RE: Major Defect in Combining Classes of Tibetan Vowels (Hebrew)

From: Jony Rosenne (
Date: Thu Jun 26 2003 - 07:26:02 EDT

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    It may look, silly, but it is correct. What you see are letters according to
    the writing tradition, which does not include a Yod, and vowels according to
    the reading tradition which does. There are in the Bible other, more extreme

    I don't think we need any new characters, ZERO WIDTH SPACE would do and it
    requires no new semantics. Moreover, everybody who knows his Hebrew Bible
    knows the Yod is there although it isn't written.

    The Meteg is a completely different issue. There is a small number of places
    were the Meteg is placed differently. Since it does not behave the same as
    the regular Meteg, and is thus visually distinguishable, it should be
    possible to add a character, as long as it is clearly named.


    > -----Original Message-----
    > From:
    > [] On Behalf Of
    > Sent: Thursday, June 26, 2003 9:43 AM
    > To:
    > Subject: Re: Major Defect in Combining Classes of Tibetan
    > Vowels (Hebrew)
    > Jony Rosenne wrote on 06/26/2003 12:16:22 AM:
    > > When, in the Bible, one sees two vowels on a given
    > consonant, it isn't
    > so.
    > That's silly. When one sees two vowels on a given consonant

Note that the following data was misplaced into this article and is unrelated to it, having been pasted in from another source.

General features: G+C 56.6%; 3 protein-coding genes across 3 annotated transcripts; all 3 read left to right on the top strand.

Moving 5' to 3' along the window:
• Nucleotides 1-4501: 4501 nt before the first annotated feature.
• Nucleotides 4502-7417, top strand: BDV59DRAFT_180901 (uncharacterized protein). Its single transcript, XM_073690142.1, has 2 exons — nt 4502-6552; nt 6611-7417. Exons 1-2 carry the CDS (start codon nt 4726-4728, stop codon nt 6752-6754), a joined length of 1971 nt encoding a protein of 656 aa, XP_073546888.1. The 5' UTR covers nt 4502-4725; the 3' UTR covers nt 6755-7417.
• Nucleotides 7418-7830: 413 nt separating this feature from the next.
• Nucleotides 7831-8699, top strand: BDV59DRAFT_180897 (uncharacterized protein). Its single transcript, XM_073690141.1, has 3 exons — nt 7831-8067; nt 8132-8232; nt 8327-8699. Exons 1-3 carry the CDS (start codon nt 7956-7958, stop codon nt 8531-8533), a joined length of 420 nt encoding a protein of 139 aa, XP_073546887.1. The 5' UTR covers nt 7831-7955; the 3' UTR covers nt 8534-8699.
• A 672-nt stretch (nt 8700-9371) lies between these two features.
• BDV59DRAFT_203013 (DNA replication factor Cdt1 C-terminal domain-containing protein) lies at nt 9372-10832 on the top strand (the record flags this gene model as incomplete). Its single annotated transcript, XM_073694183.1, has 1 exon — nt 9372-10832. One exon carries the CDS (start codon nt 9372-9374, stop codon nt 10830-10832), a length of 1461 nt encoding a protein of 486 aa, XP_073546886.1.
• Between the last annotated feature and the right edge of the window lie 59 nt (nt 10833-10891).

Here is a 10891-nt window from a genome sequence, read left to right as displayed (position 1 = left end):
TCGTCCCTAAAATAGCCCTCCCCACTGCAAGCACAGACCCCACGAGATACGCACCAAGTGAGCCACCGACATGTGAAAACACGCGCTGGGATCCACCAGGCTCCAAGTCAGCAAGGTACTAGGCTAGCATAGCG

> in the Bible,
    > it *is* so: the two vowels are written there. It may not
    > correspond to
    > actual phonology, ie what is spoken, but as has been made
    > clear on many
    > occasions, Unicode is not encoding phonology, it is encoding
    > text. And in
    > relation to text, your statement is simply wrong.
    > > There is one vowel for the consonant one sees, and another
    > vowel for an
    > > invisible consonant. The proper way to encode it is to use
    > some code to
    > > represent the invisible consonant. Then the problem
    > mentioned below does
    > not
    > > arise.
    > The idea of an invisible consonant would amount to encoding a
    > phonological
    > entity, which is the kind of thing that was at one time
    > approved for Khmer
    > (invisible characters representing inherent vowels), but
    > later turned into
    > an albatross, and when I proposed the same thing (invisible inherent
    > vowel) for Syloti Nagri, it was made very clear to me that it
    > would not go
    > down well with UTC.
    > Also, the proposed solution of an invisible consonant would leave
    > unresolved the problem of meteg-vowel ordering distinctions,
    > while the
    > alternate proposal of having meteg and vowels all with a class of 230
    > solves both problems at once. Two ad hoc solutions (one for
    > multi-vowel
    > ordering, and another for meteg-vowel ordering) must
    > certainly be far less
    > preferred for one motivated solution (having characters with
    > canonical
    > combining classes that are appropriate for the writing behaviours
    > exhibited).
    > I invite people to review the discussions from the unicoRe
    > list from last
    > December, at which time everyone (including you, Jony) were
    > all concluding
    > that the solution which I proposed in L2/03-195 was the best
    > solution to
    > pursue.
    > - Peter
    > --------------------------------------------------------------
    > Peter Constable
    > Non-Roman Script Initiative, SIL International
    > 7500 W. Camp Wisdom Rd., Dallas, TX 75236, USA
    > Tel: +1 972 708 7485

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